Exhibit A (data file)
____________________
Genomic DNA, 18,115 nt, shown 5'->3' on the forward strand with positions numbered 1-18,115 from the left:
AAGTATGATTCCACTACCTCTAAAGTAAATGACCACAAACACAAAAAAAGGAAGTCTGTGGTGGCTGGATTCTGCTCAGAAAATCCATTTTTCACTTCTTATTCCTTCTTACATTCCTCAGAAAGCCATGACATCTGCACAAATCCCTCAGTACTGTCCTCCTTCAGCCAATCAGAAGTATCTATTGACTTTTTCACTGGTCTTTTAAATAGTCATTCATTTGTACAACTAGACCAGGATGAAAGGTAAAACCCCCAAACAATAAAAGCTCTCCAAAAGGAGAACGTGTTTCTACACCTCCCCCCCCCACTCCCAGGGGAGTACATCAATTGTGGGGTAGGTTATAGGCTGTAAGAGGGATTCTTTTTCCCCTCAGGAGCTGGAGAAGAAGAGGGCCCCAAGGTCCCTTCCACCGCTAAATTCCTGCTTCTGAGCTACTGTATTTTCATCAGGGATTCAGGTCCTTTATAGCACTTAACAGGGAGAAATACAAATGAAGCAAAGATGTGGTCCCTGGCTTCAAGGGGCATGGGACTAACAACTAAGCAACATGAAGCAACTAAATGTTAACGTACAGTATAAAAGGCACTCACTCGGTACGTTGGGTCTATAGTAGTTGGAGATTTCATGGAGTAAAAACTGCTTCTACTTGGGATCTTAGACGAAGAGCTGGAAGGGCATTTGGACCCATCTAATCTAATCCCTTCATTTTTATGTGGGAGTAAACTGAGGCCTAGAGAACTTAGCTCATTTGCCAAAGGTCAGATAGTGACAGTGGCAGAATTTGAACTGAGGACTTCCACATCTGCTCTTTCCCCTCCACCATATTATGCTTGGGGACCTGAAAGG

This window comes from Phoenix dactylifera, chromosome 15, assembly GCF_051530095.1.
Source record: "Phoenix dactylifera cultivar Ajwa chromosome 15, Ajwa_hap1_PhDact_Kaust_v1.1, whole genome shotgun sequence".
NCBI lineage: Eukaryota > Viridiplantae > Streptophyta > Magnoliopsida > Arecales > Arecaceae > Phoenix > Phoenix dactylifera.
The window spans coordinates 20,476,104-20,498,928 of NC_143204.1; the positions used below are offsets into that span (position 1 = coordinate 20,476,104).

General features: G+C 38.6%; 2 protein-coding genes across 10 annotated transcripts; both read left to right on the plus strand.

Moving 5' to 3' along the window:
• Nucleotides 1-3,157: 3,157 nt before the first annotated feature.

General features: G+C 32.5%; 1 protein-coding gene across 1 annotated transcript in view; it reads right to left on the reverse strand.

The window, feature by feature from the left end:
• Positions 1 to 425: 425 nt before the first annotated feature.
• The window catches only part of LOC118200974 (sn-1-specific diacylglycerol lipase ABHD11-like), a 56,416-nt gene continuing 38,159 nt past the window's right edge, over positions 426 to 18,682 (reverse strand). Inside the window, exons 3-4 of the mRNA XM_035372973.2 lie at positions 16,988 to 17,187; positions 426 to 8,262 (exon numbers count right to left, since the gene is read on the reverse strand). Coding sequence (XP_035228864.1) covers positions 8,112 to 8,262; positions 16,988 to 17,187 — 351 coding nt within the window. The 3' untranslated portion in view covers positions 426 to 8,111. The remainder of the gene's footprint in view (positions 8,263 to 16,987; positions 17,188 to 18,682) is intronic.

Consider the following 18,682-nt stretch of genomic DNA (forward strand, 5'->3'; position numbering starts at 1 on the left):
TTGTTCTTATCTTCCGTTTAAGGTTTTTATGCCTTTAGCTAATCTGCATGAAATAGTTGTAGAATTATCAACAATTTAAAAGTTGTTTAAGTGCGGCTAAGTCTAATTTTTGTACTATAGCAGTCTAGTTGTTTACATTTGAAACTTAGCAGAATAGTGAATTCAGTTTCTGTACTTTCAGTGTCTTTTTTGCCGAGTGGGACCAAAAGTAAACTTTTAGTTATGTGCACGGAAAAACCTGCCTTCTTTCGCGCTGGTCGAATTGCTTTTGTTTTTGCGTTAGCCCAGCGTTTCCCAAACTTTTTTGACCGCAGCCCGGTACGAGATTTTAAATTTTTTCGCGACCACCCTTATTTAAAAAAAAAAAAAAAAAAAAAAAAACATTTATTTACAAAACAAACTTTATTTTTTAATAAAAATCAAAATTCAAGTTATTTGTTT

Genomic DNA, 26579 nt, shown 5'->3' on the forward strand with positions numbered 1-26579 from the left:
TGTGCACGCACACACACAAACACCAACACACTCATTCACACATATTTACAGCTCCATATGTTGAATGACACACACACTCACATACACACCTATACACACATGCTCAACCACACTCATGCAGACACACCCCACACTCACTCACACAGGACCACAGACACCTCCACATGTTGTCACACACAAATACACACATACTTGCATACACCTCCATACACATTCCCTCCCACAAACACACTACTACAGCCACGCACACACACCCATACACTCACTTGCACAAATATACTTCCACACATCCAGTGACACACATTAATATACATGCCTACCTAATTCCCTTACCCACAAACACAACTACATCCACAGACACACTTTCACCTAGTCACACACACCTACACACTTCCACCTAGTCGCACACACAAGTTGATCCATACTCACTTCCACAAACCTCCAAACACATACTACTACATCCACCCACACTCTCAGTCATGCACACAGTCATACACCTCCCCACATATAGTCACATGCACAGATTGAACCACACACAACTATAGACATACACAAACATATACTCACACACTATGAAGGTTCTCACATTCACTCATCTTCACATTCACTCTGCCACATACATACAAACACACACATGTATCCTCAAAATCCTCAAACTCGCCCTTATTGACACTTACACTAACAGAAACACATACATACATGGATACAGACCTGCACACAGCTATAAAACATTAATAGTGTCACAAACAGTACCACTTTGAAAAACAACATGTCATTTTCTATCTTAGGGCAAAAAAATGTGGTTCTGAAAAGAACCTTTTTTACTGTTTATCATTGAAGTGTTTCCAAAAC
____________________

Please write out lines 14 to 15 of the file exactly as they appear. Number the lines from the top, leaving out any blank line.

Consider the following 18,682-nt stretch of genomic DNA (forward strand, 5'->3'; position numbering starts at 1 on the left):
TTGTTCTTATCTTCCGTTTAAGGTTTTTATGCCTTTAGCTAATCTGCATGAAATAGTTGTAGAATTATCAACAATTTAAAAGTTGTTTAAGTGCGGCTAAGTCTAATTTTTGTACTATAGCAGTCTAGTTGTTTACATTTGAAACTTAGCAGAATAGTGAATTCAGTTTCTGTACTTTCAGTGTCTTTTTTGCCGAGTGGGACCAAAAGTAAACTTTTAGTTATGTGCACGGAAAAACCTGCCTTCTTTCGCGCTGGTCGAATTGCTTTTGTTTTTGCGTTAGCCCAGCGTTTCCCAAACTTTTTTGACCGCAGCCCGGTACGAGATTTTAAATTTTTTCGCGACCACCCTTATTTAAAAAAAAAAAAAAAAAAAAAAAAACATTTATTTACAAAACAAACTTTATTTTTTAATAAAAATCAAAATTCAAGTTATTTGTTT